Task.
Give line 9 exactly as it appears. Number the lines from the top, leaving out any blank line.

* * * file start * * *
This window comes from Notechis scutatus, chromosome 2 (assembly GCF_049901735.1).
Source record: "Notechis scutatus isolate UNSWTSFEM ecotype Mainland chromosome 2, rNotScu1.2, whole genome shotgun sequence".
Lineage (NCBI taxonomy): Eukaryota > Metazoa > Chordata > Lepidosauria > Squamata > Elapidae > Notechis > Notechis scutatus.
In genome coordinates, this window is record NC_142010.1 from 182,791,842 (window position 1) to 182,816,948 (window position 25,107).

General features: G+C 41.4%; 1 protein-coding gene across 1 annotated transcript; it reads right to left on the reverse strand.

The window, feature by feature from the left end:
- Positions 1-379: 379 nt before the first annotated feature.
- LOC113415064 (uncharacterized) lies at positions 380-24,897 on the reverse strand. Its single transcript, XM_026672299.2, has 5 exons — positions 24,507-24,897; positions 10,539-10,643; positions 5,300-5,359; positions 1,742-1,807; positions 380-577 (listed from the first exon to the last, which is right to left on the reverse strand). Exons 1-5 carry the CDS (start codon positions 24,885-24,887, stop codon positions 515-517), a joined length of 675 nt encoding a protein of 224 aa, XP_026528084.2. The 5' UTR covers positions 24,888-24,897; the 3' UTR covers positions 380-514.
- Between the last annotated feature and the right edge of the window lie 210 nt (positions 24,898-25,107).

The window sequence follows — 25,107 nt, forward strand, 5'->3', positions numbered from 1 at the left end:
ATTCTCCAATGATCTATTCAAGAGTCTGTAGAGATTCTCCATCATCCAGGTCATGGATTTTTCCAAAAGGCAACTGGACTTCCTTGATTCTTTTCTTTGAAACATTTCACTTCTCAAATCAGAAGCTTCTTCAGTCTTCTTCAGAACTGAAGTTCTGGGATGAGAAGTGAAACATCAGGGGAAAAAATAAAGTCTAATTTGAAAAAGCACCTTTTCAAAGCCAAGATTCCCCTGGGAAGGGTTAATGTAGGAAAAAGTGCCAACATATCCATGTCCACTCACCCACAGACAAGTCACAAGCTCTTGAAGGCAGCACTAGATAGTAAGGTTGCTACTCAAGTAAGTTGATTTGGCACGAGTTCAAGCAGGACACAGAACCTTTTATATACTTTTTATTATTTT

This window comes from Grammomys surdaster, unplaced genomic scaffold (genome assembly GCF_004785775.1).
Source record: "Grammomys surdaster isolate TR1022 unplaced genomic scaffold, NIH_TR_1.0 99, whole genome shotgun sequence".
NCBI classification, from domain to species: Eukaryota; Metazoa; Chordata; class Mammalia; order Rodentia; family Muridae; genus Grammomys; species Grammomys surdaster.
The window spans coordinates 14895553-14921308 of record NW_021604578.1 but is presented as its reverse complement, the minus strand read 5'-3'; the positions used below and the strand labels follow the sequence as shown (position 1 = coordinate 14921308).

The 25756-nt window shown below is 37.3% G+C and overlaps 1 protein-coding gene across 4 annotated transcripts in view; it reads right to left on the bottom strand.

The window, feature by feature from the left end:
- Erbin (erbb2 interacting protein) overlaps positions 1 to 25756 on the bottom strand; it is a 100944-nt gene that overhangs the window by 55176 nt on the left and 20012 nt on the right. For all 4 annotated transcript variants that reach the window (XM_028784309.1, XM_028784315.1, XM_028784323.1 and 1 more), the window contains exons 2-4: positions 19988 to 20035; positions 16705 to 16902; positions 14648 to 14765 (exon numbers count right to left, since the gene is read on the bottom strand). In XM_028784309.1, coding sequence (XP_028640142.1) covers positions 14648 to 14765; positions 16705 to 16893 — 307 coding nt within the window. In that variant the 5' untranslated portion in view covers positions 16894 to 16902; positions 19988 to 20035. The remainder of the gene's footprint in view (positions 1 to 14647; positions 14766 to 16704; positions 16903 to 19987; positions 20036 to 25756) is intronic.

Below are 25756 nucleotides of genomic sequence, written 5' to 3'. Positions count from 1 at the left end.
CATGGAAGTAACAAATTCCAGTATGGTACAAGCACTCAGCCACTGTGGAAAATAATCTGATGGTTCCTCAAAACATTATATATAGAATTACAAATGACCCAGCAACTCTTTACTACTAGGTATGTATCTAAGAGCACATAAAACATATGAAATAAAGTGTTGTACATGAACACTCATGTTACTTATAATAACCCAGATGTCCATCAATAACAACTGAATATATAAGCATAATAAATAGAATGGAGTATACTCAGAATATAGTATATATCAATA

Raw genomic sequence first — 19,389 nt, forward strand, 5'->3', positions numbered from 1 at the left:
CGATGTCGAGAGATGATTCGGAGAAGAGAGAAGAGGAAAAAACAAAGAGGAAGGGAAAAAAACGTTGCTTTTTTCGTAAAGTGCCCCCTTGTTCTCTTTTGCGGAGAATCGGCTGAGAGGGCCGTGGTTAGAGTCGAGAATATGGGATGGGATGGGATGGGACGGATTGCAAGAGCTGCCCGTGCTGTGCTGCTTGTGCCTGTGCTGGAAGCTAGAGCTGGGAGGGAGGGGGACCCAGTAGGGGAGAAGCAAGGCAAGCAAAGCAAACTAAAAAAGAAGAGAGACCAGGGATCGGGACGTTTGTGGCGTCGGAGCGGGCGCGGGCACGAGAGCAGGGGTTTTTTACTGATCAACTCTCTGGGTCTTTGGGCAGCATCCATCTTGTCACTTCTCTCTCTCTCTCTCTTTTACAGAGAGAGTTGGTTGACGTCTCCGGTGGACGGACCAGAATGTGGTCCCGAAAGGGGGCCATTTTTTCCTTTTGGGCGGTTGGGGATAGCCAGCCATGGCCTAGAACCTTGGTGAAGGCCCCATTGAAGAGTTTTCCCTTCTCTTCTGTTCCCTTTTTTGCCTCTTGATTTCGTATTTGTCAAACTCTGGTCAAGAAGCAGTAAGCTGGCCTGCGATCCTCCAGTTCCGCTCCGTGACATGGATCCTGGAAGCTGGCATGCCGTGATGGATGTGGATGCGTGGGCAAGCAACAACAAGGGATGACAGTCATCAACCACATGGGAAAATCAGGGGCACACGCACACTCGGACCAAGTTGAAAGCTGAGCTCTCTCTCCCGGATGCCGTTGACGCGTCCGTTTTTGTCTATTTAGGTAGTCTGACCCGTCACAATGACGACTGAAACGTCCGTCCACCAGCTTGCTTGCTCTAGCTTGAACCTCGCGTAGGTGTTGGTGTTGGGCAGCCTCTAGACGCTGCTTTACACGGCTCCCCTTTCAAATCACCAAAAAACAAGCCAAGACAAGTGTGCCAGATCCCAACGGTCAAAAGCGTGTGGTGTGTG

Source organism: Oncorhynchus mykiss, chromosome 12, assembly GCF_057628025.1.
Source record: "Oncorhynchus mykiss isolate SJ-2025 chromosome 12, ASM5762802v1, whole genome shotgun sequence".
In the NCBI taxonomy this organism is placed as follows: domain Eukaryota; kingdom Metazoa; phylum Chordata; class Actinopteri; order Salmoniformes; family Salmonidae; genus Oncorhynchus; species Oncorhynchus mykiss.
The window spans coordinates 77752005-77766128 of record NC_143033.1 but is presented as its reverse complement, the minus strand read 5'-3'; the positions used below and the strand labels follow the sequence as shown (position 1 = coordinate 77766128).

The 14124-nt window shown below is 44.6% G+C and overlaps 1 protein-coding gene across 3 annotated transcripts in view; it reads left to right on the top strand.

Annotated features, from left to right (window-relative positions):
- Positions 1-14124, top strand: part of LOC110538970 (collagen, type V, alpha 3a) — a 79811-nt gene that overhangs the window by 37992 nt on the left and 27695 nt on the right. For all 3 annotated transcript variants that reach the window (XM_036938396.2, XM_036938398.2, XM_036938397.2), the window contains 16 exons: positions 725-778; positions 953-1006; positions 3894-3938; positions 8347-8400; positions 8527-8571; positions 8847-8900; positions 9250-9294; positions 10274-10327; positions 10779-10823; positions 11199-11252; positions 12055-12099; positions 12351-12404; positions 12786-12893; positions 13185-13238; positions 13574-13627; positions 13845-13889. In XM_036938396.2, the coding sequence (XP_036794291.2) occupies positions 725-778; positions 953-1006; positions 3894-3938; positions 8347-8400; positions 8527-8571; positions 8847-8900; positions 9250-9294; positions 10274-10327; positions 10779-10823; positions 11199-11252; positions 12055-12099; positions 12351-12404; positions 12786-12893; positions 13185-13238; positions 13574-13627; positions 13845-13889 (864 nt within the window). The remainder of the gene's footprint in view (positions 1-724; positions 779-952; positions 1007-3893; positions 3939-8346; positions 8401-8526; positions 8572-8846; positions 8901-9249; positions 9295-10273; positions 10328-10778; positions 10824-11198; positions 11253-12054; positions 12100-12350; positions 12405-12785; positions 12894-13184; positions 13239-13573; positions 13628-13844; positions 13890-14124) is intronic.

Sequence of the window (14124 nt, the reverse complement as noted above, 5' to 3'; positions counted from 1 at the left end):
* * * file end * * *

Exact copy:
- Between the last annotated feature and the right edge of the window lie 210 nt (positions 24,898-25,107).